UA seems not to grasp importance of AZPM
Re: the June 17 article “Public broadcaster faces steep cut in funding from UA.”
The University of Arizona plans to cut $ 2 million dollars from Arizona Public Media’s future funding, starting soon. Is there a fellow watcher or listener whose life would be poorer without Garrison Keillor? Or Terry Gross? Or the car guys? Or Beethoven? Or maybe Sesame Street?
Arizona Public Media brings us all of these.
I am shocked that by its $2 million cutback, the UA demonstrates that it doesn’t seem to understand just what a jewel AZPM is to the community and university.
Former KUAT announcer, Tucson
100 deadliest days
for teens are upon us
According to the National Safety Council, more than 1,000 people die in car crashes involving teens between Memorial Day and Labor Day — the 100 deadliest days on the road for teens.
Earlier this year, I hosted an Allstate “X the TXT” event at Sahuaro High School to urge students to pledge not to text and drive. Students were shocked to hear that texting and driving increases a driver’s risk of crashing by 23 times — and sending just one text while driving is like having four beers.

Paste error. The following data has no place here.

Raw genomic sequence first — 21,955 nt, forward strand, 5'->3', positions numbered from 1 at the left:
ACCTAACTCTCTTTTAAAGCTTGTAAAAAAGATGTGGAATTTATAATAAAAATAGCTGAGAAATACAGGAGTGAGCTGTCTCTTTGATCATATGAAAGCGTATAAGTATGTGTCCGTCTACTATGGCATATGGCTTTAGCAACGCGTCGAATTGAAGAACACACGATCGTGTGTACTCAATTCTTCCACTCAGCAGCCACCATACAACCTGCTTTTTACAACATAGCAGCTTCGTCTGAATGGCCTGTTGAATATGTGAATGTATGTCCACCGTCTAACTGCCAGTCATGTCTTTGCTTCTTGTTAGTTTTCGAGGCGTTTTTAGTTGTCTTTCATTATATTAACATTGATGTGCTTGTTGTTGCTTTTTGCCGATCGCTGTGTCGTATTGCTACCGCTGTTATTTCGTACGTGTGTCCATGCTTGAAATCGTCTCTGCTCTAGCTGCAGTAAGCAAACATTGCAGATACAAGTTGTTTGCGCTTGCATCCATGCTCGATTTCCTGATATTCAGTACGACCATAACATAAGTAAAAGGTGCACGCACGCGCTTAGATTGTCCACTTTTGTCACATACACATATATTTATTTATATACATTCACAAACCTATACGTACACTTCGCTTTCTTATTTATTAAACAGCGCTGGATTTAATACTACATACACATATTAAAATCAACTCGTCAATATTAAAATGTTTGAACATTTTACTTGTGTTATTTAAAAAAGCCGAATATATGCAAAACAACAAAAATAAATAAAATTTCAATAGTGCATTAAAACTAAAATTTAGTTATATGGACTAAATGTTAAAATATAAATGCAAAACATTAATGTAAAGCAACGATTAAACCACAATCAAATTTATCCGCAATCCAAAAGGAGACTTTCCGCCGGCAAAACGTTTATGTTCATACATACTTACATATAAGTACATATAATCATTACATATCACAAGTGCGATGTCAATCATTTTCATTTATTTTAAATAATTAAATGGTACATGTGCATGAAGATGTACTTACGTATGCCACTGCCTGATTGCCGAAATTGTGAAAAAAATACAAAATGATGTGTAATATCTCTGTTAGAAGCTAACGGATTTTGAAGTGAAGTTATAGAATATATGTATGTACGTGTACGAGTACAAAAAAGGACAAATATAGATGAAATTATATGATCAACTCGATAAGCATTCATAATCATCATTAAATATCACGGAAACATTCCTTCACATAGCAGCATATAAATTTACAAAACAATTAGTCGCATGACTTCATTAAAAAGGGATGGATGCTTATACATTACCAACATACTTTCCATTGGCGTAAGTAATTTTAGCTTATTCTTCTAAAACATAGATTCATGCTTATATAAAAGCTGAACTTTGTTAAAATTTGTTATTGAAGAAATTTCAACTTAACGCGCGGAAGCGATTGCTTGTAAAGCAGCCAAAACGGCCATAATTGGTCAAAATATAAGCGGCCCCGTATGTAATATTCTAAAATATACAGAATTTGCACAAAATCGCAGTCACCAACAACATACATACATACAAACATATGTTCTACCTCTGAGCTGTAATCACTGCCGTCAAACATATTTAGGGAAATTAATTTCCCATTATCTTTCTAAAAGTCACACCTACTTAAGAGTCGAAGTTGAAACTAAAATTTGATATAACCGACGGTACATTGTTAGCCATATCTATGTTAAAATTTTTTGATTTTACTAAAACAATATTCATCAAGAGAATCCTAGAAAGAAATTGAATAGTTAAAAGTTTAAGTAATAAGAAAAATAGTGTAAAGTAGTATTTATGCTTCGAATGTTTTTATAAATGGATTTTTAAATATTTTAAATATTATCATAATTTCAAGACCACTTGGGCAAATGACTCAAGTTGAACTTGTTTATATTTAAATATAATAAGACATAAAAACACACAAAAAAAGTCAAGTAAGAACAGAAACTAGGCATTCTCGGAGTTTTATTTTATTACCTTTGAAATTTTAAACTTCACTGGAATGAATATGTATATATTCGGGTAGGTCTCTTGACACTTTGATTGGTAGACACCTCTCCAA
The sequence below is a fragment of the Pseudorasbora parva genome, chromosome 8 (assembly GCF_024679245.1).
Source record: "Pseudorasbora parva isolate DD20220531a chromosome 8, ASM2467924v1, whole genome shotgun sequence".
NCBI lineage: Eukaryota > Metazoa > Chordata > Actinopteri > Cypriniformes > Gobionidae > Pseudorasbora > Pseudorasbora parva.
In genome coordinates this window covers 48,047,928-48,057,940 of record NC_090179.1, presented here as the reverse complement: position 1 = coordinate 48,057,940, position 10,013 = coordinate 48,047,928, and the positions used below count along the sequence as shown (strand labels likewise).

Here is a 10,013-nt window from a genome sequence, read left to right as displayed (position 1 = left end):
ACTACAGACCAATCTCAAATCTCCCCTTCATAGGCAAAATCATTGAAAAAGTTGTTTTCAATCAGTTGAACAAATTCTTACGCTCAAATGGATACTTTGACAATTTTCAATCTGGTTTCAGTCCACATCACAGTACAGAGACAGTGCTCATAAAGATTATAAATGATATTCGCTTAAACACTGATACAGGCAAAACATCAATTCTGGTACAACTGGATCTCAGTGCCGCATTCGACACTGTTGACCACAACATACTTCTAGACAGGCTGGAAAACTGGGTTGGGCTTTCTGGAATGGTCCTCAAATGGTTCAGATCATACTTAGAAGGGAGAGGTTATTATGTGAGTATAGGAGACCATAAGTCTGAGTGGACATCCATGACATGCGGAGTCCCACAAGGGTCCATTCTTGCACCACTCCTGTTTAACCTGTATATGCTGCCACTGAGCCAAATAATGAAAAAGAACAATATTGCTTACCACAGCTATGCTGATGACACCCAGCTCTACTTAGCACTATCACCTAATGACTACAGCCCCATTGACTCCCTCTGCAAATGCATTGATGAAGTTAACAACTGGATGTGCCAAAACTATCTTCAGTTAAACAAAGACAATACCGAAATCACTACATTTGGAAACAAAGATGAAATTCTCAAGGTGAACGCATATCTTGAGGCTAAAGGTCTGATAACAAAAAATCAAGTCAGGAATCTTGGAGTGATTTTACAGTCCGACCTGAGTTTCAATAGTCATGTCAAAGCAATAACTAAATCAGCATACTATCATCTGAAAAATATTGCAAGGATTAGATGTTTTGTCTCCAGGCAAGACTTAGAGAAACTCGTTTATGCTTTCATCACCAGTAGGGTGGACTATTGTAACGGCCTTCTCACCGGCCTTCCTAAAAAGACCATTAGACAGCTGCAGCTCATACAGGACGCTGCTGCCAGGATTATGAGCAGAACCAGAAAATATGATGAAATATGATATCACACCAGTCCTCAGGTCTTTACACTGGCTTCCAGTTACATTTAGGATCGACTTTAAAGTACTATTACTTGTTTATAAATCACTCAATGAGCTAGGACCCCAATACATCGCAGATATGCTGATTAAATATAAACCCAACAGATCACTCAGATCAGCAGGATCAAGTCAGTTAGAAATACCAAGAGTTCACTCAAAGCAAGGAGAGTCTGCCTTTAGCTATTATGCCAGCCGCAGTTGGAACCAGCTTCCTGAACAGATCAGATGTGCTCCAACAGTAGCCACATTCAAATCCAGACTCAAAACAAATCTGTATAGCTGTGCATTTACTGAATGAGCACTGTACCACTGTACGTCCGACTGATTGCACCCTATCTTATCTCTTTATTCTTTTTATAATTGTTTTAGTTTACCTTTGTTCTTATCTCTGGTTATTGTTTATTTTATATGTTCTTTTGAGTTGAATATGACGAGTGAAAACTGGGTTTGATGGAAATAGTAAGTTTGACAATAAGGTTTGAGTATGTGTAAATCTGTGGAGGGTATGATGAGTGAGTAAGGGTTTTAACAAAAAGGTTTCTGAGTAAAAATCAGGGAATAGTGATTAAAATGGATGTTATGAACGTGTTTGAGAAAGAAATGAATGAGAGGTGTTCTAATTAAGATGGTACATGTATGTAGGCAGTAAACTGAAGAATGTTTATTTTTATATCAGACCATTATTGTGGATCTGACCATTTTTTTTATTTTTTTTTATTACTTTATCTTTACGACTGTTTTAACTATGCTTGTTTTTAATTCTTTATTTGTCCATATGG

Considering that distracted driving is the leading cause of crashes and car crashes are the number one killer of teens in the U.S., we all must do our part to keep teens safe this summer and throughout the year.
Armed do-gooders meet bad outcomes
I am curious if the National Rifle Association interests would care to comment on the latest killings of two people in Las Vegas and a priest in Phoenix. In both stories, law-abiding armed citizens coming to the aid of others in peril failed in their attempts to do good.
The common thread in both of these stories is that the NRA’s philosophy has obvious shortcomings. The strategy of having the people of this country be armed doesn’t always work. Innocent people get hurt or killed.
Retired carpenter, Tucson
ED Letter Hed goes here two lines
Re: the June 15 article “Ideas for a flowing Santa Cruz are floated.”
It’s easy to wonder why Tucson was settled in the first place. As an article in Sunday’s paper suggests, bringing water back to the long-dry Santa Cruz River bed would answer that question.
It’s a great idea. Besides making the city a more attractive place to live and work, it could be a boon to economic development. There would be many hurdles, but that shouldn’t stop us from imagining and implementing a project that could transform Tucson for the better.
Great cities have undertaken much more daunting projects — from the Brooklyn Bridge to the recent construction of Los Angeles’ subway beneath the already-developed city.